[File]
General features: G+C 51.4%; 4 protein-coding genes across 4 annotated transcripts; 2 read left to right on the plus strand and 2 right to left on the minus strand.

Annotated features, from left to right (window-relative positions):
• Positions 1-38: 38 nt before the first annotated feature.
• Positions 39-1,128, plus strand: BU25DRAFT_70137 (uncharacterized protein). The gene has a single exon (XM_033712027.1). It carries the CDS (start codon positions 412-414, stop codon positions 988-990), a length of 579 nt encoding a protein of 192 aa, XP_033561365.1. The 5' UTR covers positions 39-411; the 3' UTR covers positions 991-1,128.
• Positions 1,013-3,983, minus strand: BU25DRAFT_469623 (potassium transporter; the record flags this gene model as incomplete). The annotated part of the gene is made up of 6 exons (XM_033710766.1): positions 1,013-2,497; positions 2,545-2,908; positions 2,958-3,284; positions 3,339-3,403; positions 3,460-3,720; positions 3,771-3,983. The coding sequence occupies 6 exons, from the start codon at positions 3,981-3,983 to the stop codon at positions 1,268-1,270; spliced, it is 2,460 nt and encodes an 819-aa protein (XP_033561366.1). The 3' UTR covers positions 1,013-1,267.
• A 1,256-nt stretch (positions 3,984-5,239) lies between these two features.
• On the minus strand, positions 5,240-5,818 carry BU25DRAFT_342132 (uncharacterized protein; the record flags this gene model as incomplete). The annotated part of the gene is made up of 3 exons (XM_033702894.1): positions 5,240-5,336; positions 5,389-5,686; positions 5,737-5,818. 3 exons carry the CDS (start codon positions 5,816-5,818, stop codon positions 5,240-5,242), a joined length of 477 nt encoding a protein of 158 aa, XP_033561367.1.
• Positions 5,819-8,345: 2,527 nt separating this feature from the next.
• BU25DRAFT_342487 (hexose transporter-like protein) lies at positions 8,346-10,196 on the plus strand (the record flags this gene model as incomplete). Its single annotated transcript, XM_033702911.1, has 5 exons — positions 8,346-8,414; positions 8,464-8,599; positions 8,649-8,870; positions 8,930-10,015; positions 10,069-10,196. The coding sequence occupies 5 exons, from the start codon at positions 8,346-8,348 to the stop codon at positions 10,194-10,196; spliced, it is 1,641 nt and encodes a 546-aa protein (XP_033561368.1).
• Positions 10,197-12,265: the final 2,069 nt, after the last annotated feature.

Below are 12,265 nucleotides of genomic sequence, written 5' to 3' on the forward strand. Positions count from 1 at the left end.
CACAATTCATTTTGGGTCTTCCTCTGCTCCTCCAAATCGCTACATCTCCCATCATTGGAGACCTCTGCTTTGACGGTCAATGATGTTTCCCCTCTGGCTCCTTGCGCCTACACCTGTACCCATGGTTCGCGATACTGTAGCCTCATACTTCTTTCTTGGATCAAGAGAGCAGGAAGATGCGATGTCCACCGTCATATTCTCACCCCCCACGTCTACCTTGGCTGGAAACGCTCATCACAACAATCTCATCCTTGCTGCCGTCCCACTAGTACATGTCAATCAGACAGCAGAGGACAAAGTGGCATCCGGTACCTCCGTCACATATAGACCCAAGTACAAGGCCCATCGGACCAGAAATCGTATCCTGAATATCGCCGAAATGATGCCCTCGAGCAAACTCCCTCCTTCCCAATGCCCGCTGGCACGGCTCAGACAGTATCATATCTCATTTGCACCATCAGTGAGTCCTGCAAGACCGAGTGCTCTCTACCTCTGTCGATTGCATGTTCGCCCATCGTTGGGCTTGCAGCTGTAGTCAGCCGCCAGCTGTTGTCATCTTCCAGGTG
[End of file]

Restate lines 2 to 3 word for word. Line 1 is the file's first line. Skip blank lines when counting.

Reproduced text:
Annotated features, from left to right (window-relative positions):
• Positions 1-38: 38 nt before the first annotated feature.